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New FDA Limits on Maximum Dose of Acetaminophen (Tylenol)

February 09, 2011

The FDA announced new limits on the permissible dosage of acetaminophen (active ingredient in Tylenol) last month because of the risk of serious liver impairment, which in extreme cases can result in the need for a liver transplant, liver failure or even death. The new FDA limits direct manufacturers of drugs containing acetaminophen to limit the dosage of acetaminophen to 325 milligrams in prescription medicine.

The FDA also required their most severe "Black Box" warning for all prescription products containing acetaminophen. Some versions of common drugs contain as much as 750 milligrams of acetaminophen. Over-the-counter pain and fever medications that contain acetaminophen, like Tylenol, had already been required to change the dosage labeling to warn consumers regarding the risk of liver damage.

These new measures taken by the FDA are an acknowledgement of the serious liver injuries that can result from use of Tylenol or other drugs that use its active ingredient acetaminophen. At Montlick and Associates, Attorneys at Law, we represent clients who have suffered severe liver damage from Tylenol (acetaminophen). If you or your loved one has suffered serious medical conditions related to your use of acetaminophen including liver or kidney damage, Montlick and Associates may be able to help you.  Contact us for your Free Consultation about your rights and to seek just compensation for your injuries.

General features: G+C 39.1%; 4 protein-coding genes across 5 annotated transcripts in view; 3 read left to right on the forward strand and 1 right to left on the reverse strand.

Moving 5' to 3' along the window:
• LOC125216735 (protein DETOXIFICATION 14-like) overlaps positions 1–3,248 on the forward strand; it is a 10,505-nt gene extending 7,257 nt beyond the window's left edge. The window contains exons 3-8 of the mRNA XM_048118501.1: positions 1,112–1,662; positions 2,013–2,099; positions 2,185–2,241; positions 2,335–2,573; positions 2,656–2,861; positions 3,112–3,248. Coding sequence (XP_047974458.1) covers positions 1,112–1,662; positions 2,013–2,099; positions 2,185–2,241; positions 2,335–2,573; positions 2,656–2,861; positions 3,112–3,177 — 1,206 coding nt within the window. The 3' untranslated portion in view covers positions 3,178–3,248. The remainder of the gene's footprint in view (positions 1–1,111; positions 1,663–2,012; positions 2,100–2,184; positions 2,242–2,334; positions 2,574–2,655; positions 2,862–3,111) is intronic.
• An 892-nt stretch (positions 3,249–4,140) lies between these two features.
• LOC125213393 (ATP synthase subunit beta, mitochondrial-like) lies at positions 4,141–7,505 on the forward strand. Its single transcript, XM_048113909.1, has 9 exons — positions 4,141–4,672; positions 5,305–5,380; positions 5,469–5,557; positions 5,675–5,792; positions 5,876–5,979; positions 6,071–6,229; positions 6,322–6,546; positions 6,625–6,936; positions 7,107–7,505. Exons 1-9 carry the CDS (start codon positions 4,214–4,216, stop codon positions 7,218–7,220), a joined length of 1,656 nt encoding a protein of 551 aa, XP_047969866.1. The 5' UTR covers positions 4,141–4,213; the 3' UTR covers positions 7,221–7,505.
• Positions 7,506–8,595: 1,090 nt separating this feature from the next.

Under the current allowable dosage, consumers taking the maximum allowable dose of acetaminophen had an increased risk of liver damage after only four days of taking the medication. A recent study published in the Journal of the American Medical Association, reports that up to 44 percent of study participants who took acetaminophen exhibit elevated levels of liver enzyme abnormalities. Elevated liver enzyme abnormalities are a sign of liver damage. Many people exceed the safe dosage for acetaminophen because they do not realize that acetaminophen is an ingredient in other over-the-counter cold and pain relief medicines. Consumers may inadvertently take Extra-Strength Tylenol and a cold medicine containing acetaminophen not realizing that both drugs contain acetaminophen and that taking the drugs in combination may result in a dangerously high dose of acetaminophen resulting in severe liver damage. This problem is compounded because the ingredient is sometimes listed as APAP, which consumers do not realize is acetaminophen.

If you or someone you love has suffered severe liver damage or other serious health related side-effects from your use of Tylenol or other drugs that contain acetaminophen, contact Montlick and Associates, Attorneys at Law, to discuss your rights to compensation. We represent those injured by defective drugs that are not safely marketed, lack adequate warnings of their risks or are defective in their design and manufacturing.

Our Georgia Tylenol injury attorneys are available to assist clients throughout all of Georgia and the Southeast, including but not limited to Albany, Athens, Atlanta, Augusta, Columbus, Gainesville, Macon, Marietta, Rome, Roswell, Savannah, Smyrna, Valdosta, Warner Robins and all smaller cities and rural areas in the state. No matter where you are located we are just a phone call away, and we will even come to you. Call us 24 hours a day/7 days a week for your Free Consultation at 1-800-LAW-NEED (1-800-529-6333). You can also visit us online at and use our Free Case Evaluation Form or 24-hour Live Online Chat.

Category: Personal Injury

Please Note:
All information provided by our blogs is general in nature and should not be relied upon as legal advice. Consult a Montlick attorney for details about your unique situation.